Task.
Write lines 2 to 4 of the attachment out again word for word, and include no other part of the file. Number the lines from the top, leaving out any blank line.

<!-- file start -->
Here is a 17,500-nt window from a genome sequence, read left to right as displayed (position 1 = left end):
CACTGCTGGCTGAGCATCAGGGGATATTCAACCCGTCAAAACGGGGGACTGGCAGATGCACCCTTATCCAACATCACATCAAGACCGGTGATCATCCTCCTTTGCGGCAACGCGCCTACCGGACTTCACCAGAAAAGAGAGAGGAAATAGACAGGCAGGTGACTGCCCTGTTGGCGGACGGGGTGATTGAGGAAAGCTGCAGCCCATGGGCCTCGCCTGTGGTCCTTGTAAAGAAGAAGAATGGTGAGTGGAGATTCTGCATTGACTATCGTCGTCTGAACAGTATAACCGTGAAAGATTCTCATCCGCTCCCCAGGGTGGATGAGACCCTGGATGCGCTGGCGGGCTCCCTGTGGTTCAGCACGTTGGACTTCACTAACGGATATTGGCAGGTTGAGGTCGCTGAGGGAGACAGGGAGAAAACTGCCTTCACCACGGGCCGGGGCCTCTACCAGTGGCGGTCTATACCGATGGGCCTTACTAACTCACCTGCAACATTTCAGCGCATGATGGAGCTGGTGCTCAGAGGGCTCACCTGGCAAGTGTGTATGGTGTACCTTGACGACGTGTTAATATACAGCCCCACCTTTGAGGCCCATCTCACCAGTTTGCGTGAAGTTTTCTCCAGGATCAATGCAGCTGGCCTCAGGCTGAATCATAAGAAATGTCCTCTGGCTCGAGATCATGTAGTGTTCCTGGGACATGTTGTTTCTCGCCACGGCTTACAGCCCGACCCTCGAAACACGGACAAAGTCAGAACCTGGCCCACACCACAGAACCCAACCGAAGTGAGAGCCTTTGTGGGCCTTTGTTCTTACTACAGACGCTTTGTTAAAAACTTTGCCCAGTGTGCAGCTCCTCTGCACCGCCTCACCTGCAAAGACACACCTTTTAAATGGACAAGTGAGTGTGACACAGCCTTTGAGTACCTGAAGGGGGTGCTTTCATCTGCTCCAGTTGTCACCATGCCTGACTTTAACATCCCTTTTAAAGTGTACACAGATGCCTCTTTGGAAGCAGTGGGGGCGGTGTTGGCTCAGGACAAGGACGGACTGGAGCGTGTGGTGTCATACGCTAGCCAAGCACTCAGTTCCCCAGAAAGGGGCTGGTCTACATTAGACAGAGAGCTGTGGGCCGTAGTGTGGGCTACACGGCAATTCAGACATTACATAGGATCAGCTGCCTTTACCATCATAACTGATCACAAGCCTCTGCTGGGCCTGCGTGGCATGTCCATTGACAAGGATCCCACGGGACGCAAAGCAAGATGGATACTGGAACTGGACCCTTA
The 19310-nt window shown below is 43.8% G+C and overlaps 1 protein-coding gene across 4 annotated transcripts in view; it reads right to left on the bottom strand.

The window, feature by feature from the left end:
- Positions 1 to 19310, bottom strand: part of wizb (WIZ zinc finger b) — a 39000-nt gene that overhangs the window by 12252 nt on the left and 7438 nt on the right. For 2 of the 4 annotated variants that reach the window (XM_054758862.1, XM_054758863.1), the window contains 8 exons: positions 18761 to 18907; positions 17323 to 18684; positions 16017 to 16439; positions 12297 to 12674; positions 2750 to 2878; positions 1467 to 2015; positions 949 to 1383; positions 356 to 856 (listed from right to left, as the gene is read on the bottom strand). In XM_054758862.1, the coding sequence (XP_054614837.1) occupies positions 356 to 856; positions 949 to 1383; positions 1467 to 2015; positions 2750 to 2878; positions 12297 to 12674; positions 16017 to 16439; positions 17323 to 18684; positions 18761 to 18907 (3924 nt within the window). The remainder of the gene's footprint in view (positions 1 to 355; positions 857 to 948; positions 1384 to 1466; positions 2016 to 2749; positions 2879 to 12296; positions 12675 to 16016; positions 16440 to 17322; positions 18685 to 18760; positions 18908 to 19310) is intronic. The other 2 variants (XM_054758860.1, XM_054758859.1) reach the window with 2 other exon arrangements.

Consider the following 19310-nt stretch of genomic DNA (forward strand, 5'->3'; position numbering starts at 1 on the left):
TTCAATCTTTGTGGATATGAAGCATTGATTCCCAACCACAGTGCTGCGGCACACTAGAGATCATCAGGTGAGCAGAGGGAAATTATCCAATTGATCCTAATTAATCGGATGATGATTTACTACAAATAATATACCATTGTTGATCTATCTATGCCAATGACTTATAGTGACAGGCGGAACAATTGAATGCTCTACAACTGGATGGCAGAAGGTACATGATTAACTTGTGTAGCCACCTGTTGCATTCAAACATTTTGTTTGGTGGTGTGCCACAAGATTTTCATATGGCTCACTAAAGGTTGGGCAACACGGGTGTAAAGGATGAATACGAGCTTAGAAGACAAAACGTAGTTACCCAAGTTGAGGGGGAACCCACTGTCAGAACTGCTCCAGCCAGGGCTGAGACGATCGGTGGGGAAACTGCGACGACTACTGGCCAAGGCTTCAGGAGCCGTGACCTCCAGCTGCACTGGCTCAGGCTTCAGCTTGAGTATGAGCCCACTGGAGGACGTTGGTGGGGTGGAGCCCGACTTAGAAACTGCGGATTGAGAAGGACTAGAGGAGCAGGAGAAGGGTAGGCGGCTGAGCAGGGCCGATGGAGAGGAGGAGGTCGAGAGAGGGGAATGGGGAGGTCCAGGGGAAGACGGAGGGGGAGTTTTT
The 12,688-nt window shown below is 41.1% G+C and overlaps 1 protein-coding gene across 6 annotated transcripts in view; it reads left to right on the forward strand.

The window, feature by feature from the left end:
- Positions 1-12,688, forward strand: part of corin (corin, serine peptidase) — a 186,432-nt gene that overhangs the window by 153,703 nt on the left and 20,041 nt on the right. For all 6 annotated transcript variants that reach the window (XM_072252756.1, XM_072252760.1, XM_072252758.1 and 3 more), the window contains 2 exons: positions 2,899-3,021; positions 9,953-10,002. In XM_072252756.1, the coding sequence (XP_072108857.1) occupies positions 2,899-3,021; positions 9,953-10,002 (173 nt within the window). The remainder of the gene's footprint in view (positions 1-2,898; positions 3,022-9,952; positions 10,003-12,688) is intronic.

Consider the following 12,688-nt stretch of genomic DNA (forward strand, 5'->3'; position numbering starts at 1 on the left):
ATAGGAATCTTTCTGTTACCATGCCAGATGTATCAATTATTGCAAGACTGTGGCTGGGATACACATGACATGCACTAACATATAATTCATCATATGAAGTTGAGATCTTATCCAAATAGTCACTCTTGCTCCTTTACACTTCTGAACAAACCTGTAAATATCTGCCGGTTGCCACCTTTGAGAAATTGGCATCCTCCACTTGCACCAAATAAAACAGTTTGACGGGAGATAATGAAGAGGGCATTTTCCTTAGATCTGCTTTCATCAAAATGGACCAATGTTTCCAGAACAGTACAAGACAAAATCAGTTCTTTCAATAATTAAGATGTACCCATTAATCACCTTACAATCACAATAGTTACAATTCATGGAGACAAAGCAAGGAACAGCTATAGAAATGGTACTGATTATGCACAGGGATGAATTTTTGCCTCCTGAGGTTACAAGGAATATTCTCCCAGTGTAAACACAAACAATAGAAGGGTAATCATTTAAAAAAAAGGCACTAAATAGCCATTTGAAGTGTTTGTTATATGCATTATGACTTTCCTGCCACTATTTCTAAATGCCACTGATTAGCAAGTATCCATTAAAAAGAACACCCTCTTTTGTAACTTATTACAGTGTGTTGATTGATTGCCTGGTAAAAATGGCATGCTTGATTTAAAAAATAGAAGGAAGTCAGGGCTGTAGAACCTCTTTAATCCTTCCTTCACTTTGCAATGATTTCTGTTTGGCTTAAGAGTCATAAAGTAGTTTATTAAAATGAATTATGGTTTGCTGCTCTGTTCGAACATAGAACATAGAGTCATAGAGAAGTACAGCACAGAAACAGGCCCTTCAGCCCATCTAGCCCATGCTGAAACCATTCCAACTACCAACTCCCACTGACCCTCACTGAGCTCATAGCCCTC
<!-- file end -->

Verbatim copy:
CACTGCTGGCTGAGCATCAGGGGATATTCAACCCGTCAAAACGGGGGACTGGCAGATGCACCCTTATCCAACATCACATCAAGACCGGTGATCATCCTCCTTTGCGGCAACGCGCCTACCGGACTTCACCAGAAAAGAGAGAGGAAATAGACAGGCAGGTGACTGCCCTGTTGGCGGACGGGGTGATTGAGGAAAGCTGCAGCCCATGGGCCTCGCCTGTGGTCCTTGTAAAGAAGAAGAATGGTGAGTGGAGATTCTGCATTGACTATCGTCGTCTGAACAGTATAACCGTGAAAGATTCTCATCCGCTCCCCAGGGTGGATGAGACCCTGGATGCGCTGGCGGGCTCCCTGTGGTTCAGCACGTTGGACTTCACTAACGGATATTGGCAGGTTGAGGTCGCTGAGGGAGACAGGGAGAAAACTGCCTTCACCACGGGCCGGGGCCTCTACCAGTGGCGGTCTATACCGATGGGCCTTACTAACTCACCTGCAACATTTCAGCGCATGATGGAGCTGGTGCTCAGAGGGCTCACCTGGCAAGTGTGTATGGTGTACCTTGACGACGTGTTAATATACAGCCCCACCTTTGAGGCCCATCTCACCAGTTTGCGTGAAGTTTTCTCCAGGATCAATGCAGCTGGCCTCAGGCTGAATCATAAGAAATGTCCTCTGGCTCGAGATCATGTAGTGTTCCTGGGACATGTTGTTTCTCGCCACGGCTTACAGCCCGACCCTCGAAACACGGACAAAGTCAGAACCTGGCCCACACCACAGAACCCAACCGAAGTGAGAGCCTTTGTGGGCCTTTGTTCTTACTACAGACGCTTTGTTAAAAACTTTGCCCAGTGTGCAGCTCCTCTGCACCGCCTCACCTGCAAAGACACACCTTTTAAATGGACAAGTGAGTGTGACACAGCCTTTGAGTACCTGAAGGGGGTGCTTTCATCTGCTCCAGTTGTCACCATGCCTGACTTTAACATCCCTTTTAAAGTGTACACAGATGCCTCTTTGGAAGCAGTGGGGGCGGTGTTGGCTCAGGACAAGGACGGACTGGAGCGTGTGGTGTCATACGCTAGCCAAGCACTCAGTTCCCCAGAAAGGGGCTGGTCTACATTAGACAGAGAGCTGTGGGCCGTAGTGTGGGCTACACGGCAATTCAGACATTACATAGGATCAGCTGCCTTTACCATCATAACTGATCACAAGCCTCTGCTGGGCCTGCGTGGCATGTCCATTGACAAGGATCCCACGGGACGCAAAGCAAGATGGATACTGGAACTGGACCCTTA
The 19310-nt window shown below is 43.8% G+C and overlaps 1 protein-coding gene across 4 annotated transcripts in view; it reads right to left on the bottom strand.

The window, feature by feature from the left end: